FEARS that the EU27 might demand greater access to UK fishing waters by threatening to withhold ratification of the entire future trade deal with the UK have been raised by Lord Barwell, Theresa May’s former Chief of Staff.

The Tory peer claimed a deal on fishing rights would have to be done by the autumn if, as Boris Johnson has insisted, Britain will leave the transition period with Brussels by December.

He warned: “The EU doesn’t believe we can do the entire future relationship by the summer and, therefore, we’re going to have to prioritise. My fear is that gets you back into what we had in the first phase of the negotiations where the EU puts pressure to do things most important to it…

“The fear among the fishing industry - that fishing will be traded off - is a very acute one because they feel that is what happened exactly in the negotiations when we originally joined the EU[in the 1970s].”

Lord Barwell told the BBC: “This is the most difficult issue because it will be very difficult for the UK to compromise on the principle. But any deal[has to be] ratified by all of the national parliaments, almost certainly, and if they lose access to the waters, are they going to realistically ratify the deal?”

The Prime Minister and his colleagues have been adamant Britain will become an independent coastal state with full control over its waters by the end of the year.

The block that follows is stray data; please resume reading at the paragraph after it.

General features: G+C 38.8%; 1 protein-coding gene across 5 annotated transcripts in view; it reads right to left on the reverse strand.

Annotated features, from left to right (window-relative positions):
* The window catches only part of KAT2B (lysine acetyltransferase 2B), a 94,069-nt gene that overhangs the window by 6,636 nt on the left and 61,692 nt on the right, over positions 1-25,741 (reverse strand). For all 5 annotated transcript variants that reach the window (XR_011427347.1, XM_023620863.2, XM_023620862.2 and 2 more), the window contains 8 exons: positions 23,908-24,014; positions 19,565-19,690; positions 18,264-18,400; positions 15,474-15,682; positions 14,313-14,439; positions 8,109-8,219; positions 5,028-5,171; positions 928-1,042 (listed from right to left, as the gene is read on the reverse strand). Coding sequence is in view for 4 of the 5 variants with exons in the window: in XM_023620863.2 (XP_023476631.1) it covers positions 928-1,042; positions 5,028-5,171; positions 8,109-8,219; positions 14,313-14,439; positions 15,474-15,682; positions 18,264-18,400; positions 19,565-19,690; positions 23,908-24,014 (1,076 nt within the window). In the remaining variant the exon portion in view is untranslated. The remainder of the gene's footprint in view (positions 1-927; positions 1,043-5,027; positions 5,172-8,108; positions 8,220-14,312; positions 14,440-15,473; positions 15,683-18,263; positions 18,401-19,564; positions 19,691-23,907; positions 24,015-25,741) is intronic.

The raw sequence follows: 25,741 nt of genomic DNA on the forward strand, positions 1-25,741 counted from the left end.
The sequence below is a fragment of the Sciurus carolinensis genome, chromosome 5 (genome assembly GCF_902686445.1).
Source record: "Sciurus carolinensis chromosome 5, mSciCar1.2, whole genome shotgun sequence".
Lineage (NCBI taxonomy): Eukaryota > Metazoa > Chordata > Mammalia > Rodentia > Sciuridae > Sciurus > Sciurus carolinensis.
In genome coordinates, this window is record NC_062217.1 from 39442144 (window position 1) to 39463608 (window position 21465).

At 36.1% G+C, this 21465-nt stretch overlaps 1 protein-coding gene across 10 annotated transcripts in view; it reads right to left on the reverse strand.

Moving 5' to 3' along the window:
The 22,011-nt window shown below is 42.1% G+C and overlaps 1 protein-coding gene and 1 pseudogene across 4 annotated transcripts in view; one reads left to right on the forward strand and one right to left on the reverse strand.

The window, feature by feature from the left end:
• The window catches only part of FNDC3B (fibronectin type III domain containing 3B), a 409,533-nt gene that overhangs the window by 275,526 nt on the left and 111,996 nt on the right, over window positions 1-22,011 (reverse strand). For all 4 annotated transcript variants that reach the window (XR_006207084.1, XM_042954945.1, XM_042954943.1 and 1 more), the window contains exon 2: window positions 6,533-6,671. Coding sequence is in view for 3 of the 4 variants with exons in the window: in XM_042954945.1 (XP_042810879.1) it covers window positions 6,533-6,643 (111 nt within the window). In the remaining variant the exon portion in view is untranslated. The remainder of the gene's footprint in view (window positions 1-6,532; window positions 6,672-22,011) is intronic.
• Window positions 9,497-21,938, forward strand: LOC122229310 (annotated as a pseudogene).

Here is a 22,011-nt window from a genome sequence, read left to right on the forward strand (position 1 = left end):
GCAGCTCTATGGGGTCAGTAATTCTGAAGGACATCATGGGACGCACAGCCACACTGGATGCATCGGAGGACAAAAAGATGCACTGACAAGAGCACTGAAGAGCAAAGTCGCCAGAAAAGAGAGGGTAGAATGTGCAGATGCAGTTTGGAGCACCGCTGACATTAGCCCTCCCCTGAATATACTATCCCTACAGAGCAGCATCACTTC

However, some EU states like France, Spain and Denmark are intent on fighting to maximise their access to them.

Last month, Mette Frederiksen, the Danish premier, insisted: “When it comes to Brexit, fishing is particularly important for Denmark because it is a profession that depends on good co-operation with the countries that share the same fishing area,” she said.

Meanwhile, peers set themselves on a collision course with the Commons after inflicting five defeats on Boris Johnson's Brexit Bill.

After three defeats on Monday, the Lords backed two more amendments to the legislation, backing:

*a move to ensure the rights of unaccompanied child refugees to be reunited with their families in the UK post-Brexit and

*a move – by just four votes - underlining the commitment to the so-called Sewel Convention, which states the UK Parliament "will not normally" legislate for devolved matters without the consent of the devolved legislature affected.

The Government’s latest defeat came as the SNP’s Ian Blackford formally requested the right to attend any meeting of the Privy Council held to grant Royal Assent to the bill to enable him to protest in person at the measure becoming law.

In a letter to Commons Leader Jacob Rees-Mogg, who is President of the Council, the Nationalist leader at Westminster pointed out how the Scottish Parliament, the Welsh Sennedd and the Northern Ireland Assembly had all withheld their consent to the bill.

Passing it into law without the legislative consent of the three legislatures would be a “serious breach of the letter and spirit of the Sewel Convention, which has underpinned devolution on these islands for the past 20 years,” declared Mr Blackford.